NRE Bank FDs have always been considered the best investment product for NRIs to earn SECURED, TAX-FREE return in India. NRIs have poured in BILLIONS of dollars in NRE bank deposits to generate Secured tax-free return in India. However, with change in global compliance and reporting requirements to report foreign income and increasing currency risk of rupee (INR) depreciation, it is not that crystal clear any more.
Let’s understand it with an example.
Mr. A, an NRI from USA, has Rs. 10,000,000 on December 31, 2010 that he wants to invest for 5 years to generate Secured after-tax return in India. He does not want any regular income and wants to repatriate the funds back to USA after 5 years. The interest on NRE FD is assumed to be 10% and so as the return on money market / liquid funds.
He invest the amount in 5 year NRE Bank FD on January 1, 2011 generating 10% interest on a cumulative basis payable on maturity. As Mr. A is from USA, he would need to include the interest income converted into USD at different rates as income in his US tax return. As a result, he would include $102,225 in his income over 5 year period as shown in the table below:
|Tax Year||INR/USD||Interest (INR)||Interest (USD)|
All the INR/USD rates for relevant dates are taken from the Department of US Treasury website.
Assuming his marginal tax rate is 30%, he would pay $30,668 as taxes in those 5 years. After 5 years, his investment would become $243,648 (16,105,100/66.10).
If Mr. A had invested in money market (liquid or liquid plus) mutual fund giving 10% return compounded annually, his income would be calculated as follows:
|Tax Year||INR/USD||Value as on Jan. 1 (USD)||Value as on Dec. 31(USD)||Gain (USD)|
Overall, Mr. A would include $24,829 as income and pay only $7,449 as taxes over 5 years.
As per US tax laws, investments in Mutual Funds are considered as investment in PFIC (Passive Financial Investment Company) and may be taxed based on the valuation on an annual basis. While loss may not be adjusted with other income, it would change the adjusted basis (cost) and can be adjusted against future income of same fund.
Reporting of unrealized gain on mutual fund is unique only to USA. If Mr. A had been from other country e.g. Australia and if he sold the mutual fund on Dec 31, 2015, he would report the capital gain and pay tax in A$ in the year of sale i.e. only in 2015. Assuming currency rates are of A$, the gain of $24,829 would be reported only in 2015.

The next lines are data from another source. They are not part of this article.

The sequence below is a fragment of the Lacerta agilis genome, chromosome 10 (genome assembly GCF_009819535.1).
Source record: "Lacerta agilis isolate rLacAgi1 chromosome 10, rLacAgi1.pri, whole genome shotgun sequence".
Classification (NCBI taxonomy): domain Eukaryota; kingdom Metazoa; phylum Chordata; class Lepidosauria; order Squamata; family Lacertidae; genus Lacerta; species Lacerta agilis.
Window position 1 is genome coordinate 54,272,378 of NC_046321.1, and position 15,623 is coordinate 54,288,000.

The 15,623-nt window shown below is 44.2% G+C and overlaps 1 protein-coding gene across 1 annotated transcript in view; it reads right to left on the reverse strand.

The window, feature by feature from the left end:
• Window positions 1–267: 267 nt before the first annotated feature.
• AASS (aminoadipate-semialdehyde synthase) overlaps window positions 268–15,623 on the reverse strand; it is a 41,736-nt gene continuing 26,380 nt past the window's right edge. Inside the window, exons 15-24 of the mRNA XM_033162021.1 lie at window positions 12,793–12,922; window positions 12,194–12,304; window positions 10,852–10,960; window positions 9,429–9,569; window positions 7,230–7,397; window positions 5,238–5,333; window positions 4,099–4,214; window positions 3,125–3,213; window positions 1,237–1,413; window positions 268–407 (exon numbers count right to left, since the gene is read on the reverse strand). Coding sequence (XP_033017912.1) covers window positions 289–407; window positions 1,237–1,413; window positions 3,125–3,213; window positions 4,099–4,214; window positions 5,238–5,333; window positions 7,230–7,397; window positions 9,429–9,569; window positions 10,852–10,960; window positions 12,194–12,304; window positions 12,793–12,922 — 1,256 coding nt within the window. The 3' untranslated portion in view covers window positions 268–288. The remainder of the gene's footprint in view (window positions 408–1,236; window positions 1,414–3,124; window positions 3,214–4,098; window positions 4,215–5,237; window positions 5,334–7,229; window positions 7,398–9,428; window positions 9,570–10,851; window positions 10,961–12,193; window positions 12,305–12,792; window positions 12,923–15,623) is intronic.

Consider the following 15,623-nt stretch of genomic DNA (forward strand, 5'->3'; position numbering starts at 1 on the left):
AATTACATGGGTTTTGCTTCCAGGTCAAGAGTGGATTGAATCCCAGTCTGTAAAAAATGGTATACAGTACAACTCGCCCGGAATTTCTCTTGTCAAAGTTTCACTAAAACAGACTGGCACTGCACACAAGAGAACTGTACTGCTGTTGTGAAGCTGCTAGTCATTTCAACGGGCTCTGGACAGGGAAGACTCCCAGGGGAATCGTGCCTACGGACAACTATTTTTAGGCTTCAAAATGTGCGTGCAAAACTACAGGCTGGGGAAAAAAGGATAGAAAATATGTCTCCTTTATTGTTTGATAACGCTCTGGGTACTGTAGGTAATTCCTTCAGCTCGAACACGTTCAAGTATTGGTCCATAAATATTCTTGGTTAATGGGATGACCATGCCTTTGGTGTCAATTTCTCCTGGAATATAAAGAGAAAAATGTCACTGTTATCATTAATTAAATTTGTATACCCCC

By investing in money market mutual fund, Mr. A could have saved $23,219 i.e. Rs. 15.35 lakhs in taxes. If he is in the 40% tax bracket, he could save $30,958 (20.46 lakhs) over 5 years.
This is because of the nature of income.
Income from NRE bank FD is in the nature of an Interest, whereas income from money market mutual fund is in the nature of capital gain. Usually interest accrues in INR and is converted into foreign currency (USD/GBP/EUR/A$) annually, whereas the capital gain is calculated in foreign currency getting benefit of INR depreciation.
Until now, a lot of NRIs were not showing any accounts in India or reporting any Indian income in their tax returns. However, with changing dynamics of automatic exchange of information among various countries (FATCA/CRS) and steps taken by Indian government to gather and report all the income and account information owned by NRI, it would be extremely difficult to hide any investment or account by NRI in India. So, they would have no option but to disclose their income in India in their tax return and pay tax.
As a result, my advice would be:
- If you are an NRI from tax-heaven countries where you do not have to pay tax on your foreign income, e.g. Dubai, Singapore, etc., NRE FD is still be best investment option to generate secured tax free return in India.
- However, if you are an NRI from a country that tax foreign income (e.g. USA, UK, Australia, etc.), NRE FD may not be the right investment for you. You could be better off investing in money market (liquid/liquid plus) investment.
- This is assuming similar return in NRE FD and liquid / liquid plus mutual fund, which usually is the case.
- This is assuming rupee will depreciate in future. If rupee appreciates, you would have to pay more tax. However, you may not feel bad as your investment value has increased in dollar terms. Historically, INR has depreciated against USD since 1947 and it is prudent to expect rupee depreciation of 3.5%-4% per year.
- Please consult your CA/CPA/Tax attorney in the country of your residence and understand the taxation of Indian Income before making any decision or contacting us.
- Money market investments may or may not be right for you depending on other considerations. Please contact us to determine if this is the right solution for your needs.